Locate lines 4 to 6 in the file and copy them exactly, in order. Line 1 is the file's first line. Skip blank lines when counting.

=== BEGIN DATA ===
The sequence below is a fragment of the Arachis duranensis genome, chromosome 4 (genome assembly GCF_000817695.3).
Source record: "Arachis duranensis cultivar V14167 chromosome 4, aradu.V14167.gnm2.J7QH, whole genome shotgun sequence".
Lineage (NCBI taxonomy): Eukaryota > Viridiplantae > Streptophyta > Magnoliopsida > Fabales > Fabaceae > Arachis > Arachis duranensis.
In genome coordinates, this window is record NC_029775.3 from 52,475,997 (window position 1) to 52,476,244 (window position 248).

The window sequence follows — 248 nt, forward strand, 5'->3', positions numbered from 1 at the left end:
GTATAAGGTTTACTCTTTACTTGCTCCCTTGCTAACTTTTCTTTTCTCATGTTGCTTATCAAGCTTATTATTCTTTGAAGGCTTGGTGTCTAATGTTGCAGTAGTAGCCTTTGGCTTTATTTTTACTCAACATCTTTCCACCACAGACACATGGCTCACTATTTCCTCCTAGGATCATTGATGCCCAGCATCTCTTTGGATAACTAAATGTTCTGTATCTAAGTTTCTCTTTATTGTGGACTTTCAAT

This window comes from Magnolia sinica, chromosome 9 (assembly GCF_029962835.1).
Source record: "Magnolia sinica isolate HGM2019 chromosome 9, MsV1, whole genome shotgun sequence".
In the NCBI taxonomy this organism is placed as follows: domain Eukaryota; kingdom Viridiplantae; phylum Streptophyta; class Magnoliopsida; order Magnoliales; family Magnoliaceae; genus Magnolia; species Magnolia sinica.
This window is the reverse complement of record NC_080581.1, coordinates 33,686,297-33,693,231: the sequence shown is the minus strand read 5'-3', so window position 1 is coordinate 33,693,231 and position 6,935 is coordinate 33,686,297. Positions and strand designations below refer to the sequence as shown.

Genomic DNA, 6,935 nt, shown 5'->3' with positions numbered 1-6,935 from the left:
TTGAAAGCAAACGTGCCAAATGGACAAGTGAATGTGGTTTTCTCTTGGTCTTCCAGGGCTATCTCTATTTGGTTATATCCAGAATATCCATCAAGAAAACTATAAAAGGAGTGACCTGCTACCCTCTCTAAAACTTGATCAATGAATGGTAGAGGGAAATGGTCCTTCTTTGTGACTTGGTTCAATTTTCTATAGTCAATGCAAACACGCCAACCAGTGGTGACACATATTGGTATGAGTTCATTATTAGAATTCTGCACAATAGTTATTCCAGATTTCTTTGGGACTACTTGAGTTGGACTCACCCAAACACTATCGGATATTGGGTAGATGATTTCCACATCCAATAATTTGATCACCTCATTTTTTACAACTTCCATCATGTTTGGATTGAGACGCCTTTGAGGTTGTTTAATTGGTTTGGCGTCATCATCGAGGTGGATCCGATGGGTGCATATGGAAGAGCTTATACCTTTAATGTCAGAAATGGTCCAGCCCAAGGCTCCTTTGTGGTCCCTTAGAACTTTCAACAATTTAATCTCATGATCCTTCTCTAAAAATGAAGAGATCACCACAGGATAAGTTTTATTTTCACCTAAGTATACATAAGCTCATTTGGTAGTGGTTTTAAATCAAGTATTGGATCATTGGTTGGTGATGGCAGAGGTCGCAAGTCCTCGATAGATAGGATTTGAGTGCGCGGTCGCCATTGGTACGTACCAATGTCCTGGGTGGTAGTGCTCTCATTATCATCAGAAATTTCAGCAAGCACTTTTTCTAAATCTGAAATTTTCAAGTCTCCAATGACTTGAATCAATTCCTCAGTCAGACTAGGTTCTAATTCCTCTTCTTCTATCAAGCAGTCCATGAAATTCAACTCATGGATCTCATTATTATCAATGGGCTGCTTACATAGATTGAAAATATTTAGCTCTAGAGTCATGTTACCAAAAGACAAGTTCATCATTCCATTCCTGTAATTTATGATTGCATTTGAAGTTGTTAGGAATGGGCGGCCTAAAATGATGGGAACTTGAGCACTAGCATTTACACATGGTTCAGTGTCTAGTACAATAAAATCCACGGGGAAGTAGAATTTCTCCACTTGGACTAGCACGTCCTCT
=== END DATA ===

In genome coordinates, this window is record NC_029775.3 from 52,475,997 (window position 1) to 52,476,244 (window position 248).

The window sequence follows — 248 nt, forward strand, 5'->3', positions numbered from 1 at the left end:
GTATAAGGTTTACTCTTTACTTGCTCCCTTGCTAACTTTTCTTTTCTCATGTTGCTTATCAAGCTTATTATTCTTTGAAGGCTTGGTGTCTAATGTTGCAGTAGTAGCCTTTGGCTTTATTTTTACTCAACATCTTTCCACCACAGACACATGGCTCACTATTTCCTCCTAGGATCATTGATGCCCAGCATCTCTTTGGATAACTAAATGTTCTGTATCTAAGTTTCTCTTTATTGTGGACTTTCAAT